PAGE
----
In case of an emergency landing (non-fatal) on a road/highway or in a large field, what happens next?

  • Should police be contacted?
  • Should aircraft owner and/or insurance be contacted?
  • In case landing is on a road or highway, what should the pilot do?
  • In case of landing on someone's personal property, what should one do?
  • Rules and regulations are different in different countries/states/jurisdictions, are you asking about a specific one, or are you asking generally? – falstro Dec 19 '13 at 19:12
  • 1
    Well it's a general knowledge question but I'm more interested in USA. – Farhan Dec 19 '13 at 19:16
  • (I know this is an old question, but...) kiss the ground. – CGCampbell Jan 20 '15 at 20:51
  • In this case, "Wake up!" faa.gov/pilots/safety/pilotsafetybrochures/media/… – DJohnM Jan 21 '15 at 5:37
  • Put on clean underwear? – SQB Aug 3 '17 at 13:06
up vote 20 down vote accepted

There seem to be two parts to your question. First, what practical steps can I take on the ground immediately after landing? Second, which authorities must be notified?

For the first point, there are just too many scenarios to have a single answer but basically you should immediately check for injuries or damage to property and activate the emergency services if required. After that, secure the aircraft to prevent any further damage, call your insurance company and inform the aircraft owner and local property owner (as applicable). I'd also suggest giving your family a call rather than have them hear on TV news that you were "in a crash landing".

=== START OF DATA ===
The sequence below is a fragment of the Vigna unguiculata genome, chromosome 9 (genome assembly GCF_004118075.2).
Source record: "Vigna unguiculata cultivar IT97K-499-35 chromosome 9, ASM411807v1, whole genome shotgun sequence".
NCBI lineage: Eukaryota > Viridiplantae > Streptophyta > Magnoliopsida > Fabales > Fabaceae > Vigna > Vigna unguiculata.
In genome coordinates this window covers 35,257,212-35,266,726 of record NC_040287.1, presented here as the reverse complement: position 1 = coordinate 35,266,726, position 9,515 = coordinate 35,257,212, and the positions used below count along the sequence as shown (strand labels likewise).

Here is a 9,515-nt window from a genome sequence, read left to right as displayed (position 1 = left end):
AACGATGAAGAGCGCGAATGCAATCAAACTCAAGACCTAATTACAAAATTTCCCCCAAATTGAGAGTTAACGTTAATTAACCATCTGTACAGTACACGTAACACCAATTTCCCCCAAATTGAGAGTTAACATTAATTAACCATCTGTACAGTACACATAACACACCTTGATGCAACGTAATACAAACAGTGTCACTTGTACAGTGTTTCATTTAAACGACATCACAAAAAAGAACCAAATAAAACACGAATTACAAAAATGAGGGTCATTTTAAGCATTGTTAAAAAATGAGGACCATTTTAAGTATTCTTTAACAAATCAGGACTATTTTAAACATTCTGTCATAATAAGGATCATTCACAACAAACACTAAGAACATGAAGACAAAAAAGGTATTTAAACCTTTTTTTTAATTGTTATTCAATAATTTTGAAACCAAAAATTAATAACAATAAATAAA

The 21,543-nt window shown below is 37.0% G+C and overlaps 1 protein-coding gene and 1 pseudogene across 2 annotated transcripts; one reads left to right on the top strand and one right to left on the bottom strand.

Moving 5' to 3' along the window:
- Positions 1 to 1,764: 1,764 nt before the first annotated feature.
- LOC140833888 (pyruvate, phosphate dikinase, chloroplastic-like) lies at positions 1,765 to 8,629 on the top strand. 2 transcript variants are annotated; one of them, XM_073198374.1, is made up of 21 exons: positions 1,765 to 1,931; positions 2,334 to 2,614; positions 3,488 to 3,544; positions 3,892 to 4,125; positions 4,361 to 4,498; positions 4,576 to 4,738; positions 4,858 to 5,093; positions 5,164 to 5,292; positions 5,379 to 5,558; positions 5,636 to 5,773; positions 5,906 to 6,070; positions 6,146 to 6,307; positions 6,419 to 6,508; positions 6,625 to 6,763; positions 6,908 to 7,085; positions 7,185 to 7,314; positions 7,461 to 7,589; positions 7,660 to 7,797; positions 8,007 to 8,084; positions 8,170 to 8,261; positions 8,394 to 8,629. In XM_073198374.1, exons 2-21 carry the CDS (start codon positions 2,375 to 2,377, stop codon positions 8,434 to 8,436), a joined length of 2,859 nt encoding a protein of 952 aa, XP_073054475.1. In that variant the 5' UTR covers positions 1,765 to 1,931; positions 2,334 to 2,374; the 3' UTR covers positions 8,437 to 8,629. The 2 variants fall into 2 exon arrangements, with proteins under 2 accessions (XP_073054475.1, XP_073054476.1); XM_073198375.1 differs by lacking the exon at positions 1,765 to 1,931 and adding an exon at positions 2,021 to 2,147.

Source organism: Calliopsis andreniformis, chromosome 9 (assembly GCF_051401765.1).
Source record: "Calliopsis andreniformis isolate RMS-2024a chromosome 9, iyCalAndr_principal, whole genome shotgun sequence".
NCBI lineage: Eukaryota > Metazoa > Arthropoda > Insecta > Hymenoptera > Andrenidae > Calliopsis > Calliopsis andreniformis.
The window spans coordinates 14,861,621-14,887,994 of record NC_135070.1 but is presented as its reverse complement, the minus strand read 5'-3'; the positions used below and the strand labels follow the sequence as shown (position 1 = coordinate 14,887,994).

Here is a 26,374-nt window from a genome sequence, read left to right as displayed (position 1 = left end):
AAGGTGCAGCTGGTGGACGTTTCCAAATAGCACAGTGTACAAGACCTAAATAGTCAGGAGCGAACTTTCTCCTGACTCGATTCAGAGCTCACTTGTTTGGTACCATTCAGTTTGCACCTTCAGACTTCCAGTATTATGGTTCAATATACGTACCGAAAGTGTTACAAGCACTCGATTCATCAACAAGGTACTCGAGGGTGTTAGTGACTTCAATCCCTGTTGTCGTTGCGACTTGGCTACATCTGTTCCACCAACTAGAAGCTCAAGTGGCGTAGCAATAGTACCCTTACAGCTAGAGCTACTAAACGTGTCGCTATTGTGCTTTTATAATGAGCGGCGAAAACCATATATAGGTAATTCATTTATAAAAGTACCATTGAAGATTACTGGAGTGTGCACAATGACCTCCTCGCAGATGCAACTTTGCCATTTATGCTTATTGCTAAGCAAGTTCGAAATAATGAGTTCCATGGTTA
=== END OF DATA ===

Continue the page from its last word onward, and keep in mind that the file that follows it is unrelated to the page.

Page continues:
There are more dramatic possibilities, of course: if you ditched or landed in a remote area or in extreme weather then actual survival could be your highest priority. But that's a topic for another site.

For the second point, at least in the US it's possible that you don't have to notify anyone. If no one is hurt, nothing is damaged, and none of the incidents requiring immediate notification occurred (see 49 CFR 830.5 and the AIM 7-6-2) then there's no legal requirement to inform anyone. The authorities in this case would be the NTSB, not the FAA, by the way. There's a more detailed discussion of these requirements here.

An additional concern that I know nothing about is liability and other legal issues. Getting legal advice - e.g. from your insurance company or AOPA - would probably be a good idea whatever the circumstances.

  • Excellent answer, also nice split general/US – falstro Dec 19 '13 at 22:44